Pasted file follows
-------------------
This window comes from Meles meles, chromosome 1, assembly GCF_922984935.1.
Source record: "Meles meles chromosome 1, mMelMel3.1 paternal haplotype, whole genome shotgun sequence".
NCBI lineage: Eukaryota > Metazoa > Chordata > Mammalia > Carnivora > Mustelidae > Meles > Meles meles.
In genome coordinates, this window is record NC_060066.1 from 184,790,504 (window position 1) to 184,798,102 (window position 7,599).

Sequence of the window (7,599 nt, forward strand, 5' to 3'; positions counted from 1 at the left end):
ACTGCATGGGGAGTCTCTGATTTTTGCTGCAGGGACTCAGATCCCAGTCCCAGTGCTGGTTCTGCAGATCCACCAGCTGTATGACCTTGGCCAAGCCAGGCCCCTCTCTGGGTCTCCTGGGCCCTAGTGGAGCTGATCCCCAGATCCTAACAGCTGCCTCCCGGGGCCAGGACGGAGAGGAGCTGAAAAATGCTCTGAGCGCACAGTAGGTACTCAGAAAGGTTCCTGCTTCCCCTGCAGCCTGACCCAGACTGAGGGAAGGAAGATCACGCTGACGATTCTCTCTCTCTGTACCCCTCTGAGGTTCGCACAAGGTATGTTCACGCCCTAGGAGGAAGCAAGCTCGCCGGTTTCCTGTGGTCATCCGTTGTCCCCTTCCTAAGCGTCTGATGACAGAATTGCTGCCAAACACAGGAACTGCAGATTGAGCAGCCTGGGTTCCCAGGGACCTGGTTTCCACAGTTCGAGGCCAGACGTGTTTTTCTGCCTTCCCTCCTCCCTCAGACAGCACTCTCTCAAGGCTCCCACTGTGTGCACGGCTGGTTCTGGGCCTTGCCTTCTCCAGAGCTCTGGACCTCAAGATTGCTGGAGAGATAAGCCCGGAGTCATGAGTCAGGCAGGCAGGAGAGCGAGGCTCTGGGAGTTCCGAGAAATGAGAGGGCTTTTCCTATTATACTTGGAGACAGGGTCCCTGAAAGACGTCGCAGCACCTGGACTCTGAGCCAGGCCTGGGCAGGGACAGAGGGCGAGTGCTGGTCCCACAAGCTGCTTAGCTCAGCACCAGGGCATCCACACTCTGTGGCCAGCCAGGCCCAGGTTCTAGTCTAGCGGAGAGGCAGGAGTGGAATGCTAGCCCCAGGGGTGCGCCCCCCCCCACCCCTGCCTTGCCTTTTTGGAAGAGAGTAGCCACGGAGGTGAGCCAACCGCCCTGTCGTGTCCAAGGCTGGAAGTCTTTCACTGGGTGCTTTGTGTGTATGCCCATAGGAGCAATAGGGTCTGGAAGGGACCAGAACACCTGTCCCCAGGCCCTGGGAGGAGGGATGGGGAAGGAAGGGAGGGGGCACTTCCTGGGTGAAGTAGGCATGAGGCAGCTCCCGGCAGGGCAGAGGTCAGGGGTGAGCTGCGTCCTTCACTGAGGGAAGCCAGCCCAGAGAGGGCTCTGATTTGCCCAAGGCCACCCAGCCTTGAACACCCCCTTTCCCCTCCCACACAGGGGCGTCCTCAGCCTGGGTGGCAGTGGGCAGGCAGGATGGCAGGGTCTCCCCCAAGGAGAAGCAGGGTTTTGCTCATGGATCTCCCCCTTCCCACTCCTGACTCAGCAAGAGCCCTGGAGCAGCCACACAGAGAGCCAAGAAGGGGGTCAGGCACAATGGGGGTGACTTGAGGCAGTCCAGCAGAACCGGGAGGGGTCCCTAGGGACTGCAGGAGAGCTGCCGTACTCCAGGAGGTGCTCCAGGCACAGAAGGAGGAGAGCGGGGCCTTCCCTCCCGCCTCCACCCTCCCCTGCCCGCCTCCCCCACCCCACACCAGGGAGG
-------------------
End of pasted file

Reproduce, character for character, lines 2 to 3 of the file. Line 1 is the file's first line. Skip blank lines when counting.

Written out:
Source record: "Meles meles chromosome 1, mMelMel3.1 paternal haplotype, whole genome shotgun sequence".
NCBI lineage: Eukaryota > Metazoa > Chordata > Mammalia > Carnivora > Mustelidae > Meles > Meles meles.